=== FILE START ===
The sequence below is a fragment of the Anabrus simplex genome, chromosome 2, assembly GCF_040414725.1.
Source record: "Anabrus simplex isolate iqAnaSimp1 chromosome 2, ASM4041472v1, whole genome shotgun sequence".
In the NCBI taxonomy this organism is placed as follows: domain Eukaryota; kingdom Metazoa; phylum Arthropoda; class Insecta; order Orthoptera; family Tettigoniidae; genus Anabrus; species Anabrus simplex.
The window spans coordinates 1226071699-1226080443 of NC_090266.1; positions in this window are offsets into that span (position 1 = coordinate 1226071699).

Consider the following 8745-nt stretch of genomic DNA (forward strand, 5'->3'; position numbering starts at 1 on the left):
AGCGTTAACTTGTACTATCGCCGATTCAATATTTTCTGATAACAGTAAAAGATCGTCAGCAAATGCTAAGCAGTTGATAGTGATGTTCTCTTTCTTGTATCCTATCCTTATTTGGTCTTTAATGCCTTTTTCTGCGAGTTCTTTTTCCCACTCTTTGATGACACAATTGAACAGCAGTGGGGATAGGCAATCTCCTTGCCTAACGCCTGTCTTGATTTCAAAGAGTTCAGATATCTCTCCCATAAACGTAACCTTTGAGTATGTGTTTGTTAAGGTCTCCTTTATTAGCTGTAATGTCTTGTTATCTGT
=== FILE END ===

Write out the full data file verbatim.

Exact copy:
The sequence below is a fragment of the Anabrus simplex genome, chromosome 2, assembly GCF_040414725.1.
Source record: "Anabrus simplex isolate iqAnaSimp1 chromosome 2, ASM4041472v1, whole genome shotgun sequence".
In the NCBI taxonomy this organism is placed as follows: domain Eukaryota; kingdom Metazoa; phylum Arthropoda; class Insecta; order Orthoptera; family Tettigoniidae; genus Anabrus; species Anabrus simplex.
The window spans coordinates 1226071699-1226080443 of NC_090266.1; positions in this window are offsets into that span (position 1 = coordinate 1226071699).

Consider the following 8745-nt stretch of genomic DNA (forward strand, 5'->3'; position numbering starts at 1 on the left):
AGCGTTAACTTGTACTATCGCCGATTCAATATTTTCTGATAACAGTAAAAGATCGTCAGCAAATGCTAAGCAGTTGATAGTGATGTTCTCTTTCTTGTATCCTATCCTTATTTGGTCTTTAATGCCTTTTTCTGCGAGTTCTTTTTCCCACTCTTTGATGACACAATTGAACAGCAGTGGGGATAGGCAATCTCCTTGCCTAACGCCTGTCTTGATTTCAAAGAGTTCAGATATCTCTCCCATAAACGTAACCTTTGAGTATGTGTTTGTTAAGGTCTCCTTTATTAGCTGTAATGTCTTGTTATCTGT